Performance of the system is also highly reliant on the accuracy of the meteorological data. There is scope to enhance the accuracy of both the long-term data and real-time satellite-based data by merging with data from regional/national station databases (Chaney et al. 2014), other gauge/remote sensing analyses (e.g., FEWS), and with assimilation of remotely sensed soil moisture as a surrogate for on-the-ground rainfall where gauge data are unavailable (Pellarin et al. 2013). These enhancements will filter down into the seasonal forecasting component for which much of the skill in the first month is dependent on the initial conditions, which can also be improved through real-time assimilation of remotely sensed soil moisture and lake/river levels.

The seasonal hydrological forecasts show encouraging skill in the first 1–3 months depending on the region and season but are inherently limited by the chaotic nature of the atmosphere. Nevertheless, the case study of the 2010/11 Horn of Africa drought exemplifies the potential that large-scale teleconnections such as ENSO can provide extended and useful forecasts out to several months. The forecast system can be enhanced through use of climate forecasts from multiple models (both dynamical and statistical), drawing from strengths in each one, as has been demonstrated in other applications (e.g., Luo et al. 2007), as well as the potentially higher forecast skill conditional on climate states such as ENSO. Of particular importance is that the hydrological predictions provide information on quantities, such as soil moisture and stream-flow, and at spatial and temporal resolutions, that are relevant to end users. We are currently adding an agricultural model to the forecast system, which, when merged with the real-time vegetation indices, can provide crop yield forecasts.

Implementation of the system at regional centers in Niger and Kenya has highlighted the potential to augment existing capability in regions with established monitoring networks and provide the only source of information in areas lacking observations. It is important to recognize, however, that the sustainability of the system is highly dependent on the capacity of scientists and professionals who are charged with maintaining and running the system and interpreting and disseminating the real-time updates and forecasts. It was therefore important to identify key personnel at regional centers and national agencies and work with established researchers at affiliated universities while at the same time training new young scientists and professionals. Experience has shown that ongoing collaborations through workshops, exchanges, and educational activities provide the best means of sustained usage and further development of tailored regional systems. In this spirit, the system is open source and free to use to encourage opportunities for further implementation, development, and collaboration, and this is happening with ongoing validation activities for countries within the ICPAC and AGRHYMET regions. Direct funding for the development and implementation of the ADM was based solely on travel support and modest initial development funding from UNESCO IHP but leveraged other funding that supported the development of general methodologies for forecasting and modeling. Sustained funding is required to keep momentum going, train each new wave of scientists and professionals, and facilitate long-term collaborations with African universities and training centers to build long-term capacity in research and development.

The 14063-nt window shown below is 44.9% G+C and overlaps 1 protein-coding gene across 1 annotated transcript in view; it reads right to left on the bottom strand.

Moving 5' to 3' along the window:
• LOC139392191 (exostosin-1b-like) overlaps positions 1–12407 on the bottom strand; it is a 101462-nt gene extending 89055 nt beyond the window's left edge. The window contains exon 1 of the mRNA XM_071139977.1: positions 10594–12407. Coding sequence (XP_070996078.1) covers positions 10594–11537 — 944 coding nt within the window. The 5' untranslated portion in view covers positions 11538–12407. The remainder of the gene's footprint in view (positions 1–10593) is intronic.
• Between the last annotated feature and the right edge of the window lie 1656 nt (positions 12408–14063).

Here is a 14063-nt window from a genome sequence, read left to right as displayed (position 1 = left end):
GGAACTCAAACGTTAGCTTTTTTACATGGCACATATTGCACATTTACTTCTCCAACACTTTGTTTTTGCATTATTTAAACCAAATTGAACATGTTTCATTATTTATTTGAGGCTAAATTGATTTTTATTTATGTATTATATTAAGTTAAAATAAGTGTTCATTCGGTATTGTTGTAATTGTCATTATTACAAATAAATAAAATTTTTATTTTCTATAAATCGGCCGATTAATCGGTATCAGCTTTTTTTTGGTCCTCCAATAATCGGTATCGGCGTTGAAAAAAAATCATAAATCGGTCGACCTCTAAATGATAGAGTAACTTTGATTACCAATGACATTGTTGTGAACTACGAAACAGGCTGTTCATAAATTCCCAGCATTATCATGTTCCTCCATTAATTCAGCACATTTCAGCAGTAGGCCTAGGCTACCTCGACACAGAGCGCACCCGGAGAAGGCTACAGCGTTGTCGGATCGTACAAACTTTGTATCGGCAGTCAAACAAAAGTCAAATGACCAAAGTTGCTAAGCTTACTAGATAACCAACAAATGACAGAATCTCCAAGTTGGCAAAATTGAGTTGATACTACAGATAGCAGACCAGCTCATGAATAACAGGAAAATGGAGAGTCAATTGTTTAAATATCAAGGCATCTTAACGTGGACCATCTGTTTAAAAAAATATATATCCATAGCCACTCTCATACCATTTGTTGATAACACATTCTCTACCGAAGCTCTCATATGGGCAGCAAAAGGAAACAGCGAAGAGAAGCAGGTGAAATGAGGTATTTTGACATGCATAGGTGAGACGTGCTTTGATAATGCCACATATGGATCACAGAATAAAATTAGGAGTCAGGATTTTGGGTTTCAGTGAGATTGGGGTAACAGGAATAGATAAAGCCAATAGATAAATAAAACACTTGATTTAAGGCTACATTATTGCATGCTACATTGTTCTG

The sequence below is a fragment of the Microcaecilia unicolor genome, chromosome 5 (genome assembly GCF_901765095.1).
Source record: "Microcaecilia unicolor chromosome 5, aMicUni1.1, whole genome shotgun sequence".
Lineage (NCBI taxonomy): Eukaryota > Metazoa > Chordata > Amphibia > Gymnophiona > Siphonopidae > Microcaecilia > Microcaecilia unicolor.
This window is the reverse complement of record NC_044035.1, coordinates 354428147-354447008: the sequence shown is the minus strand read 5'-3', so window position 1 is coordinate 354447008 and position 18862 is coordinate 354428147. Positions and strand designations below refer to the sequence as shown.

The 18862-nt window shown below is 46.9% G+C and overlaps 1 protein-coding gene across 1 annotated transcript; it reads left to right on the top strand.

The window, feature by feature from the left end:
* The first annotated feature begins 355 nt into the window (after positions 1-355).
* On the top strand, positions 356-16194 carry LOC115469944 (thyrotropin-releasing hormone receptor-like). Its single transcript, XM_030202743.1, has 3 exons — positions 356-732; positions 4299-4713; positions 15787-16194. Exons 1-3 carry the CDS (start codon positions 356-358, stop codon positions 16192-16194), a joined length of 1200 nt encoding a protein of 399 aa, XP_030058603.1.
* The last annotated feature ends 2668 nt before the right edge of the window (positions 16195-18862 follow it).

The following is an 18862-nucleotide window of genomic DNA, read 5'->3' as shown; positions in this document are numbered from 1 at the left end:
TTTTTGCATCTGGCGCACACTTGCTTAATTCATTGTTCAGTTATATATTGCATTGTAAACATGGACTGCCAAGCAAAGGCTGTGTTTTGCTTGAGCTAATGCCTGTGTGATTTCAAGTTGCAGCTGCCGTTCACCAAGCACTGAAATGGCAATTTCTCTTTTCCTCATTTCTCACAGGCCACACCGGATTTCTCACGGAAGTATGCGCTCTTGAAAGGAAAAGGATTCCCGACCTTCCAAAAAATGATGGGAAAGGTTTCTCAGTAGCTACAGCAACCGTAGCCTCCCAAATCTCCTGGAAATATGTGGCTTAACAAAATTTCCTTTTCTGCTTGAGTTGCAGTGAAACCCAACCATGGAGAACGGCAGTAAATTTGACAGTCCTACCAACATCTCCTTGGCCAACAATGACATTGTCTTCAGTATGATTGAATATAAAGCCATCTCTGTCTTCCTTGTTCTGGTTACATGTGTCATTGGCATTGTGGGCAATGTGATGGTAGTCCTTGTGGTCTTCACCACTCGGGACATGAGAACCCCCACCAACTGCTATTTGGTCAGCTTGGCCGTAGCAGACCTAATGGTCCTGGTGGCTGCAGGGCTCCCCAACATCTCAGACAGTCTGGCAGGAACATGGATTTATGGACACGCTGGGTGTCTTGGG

The application of hydrological and climate research into transferable technology with minimal overhead has been made possible with the development of the ADM and has the potential to help reduce the impacts of drought across sub-Saharan Africa. Realizing this potential, however, requires overcoming the many barriers that hinder the uptake and utility of output from the system, especially for local farming and pastoral communities. These barriers relate to the relevancy of the information to end users, the robustness of forecasts, and the communication and interpretation of information (Roncoli 2006; Patt et al. 2007), especially given the current errors and uncertainties in the information from the ADM at local scales. Beneficial outcomes have been demonstrated in a few studies at local scales whereby changes in behavior based on forecast information brought about modest improvements in livelihoods; however, the complexity of socio-economic contexts ensures that the benefits are difficult to reap (e.g., Ingram et al. 2002; Luseno et al. 2003; Ziervogel and Calder 2003; Ziervogel et al. 2010; Roncoli et al. 2011). The potential at larger scales has yet to be realized (Tarhule and Lamb 2003; Patt et al. 2007; Webster and Jian 2011; Webster 2013) and requires concerted efforts to bridge the gap between the wealth of physical climate, water, and agricultural information and on-the-ground improvements in water and food security.

ACKNOWLEDGMENTS

The authors acknowledge the support of the UNESCO International Hydrology Program (IHP) for supporting the initial development of the system, training workshops, and exchange visits. We also acknowledge the NOAA Climate Program Office Modeling, Analysis, Predictions and Projections (MAPP) Program that supported work on the forecast methodologies under Grants NA11OAR4310097 and NA10OAR4310130. We thank Peris Muchiri of the FAO Somalia Water and Land Information Management (SWALIM); Nebert Wobusobozi, Director of Uganda Water Resources; and Gérard Ntungumburanye, Head of Hydrology Service at the Geographic Institute of Burundi (IGEBU), who provided the observed streamflow data used in the validation.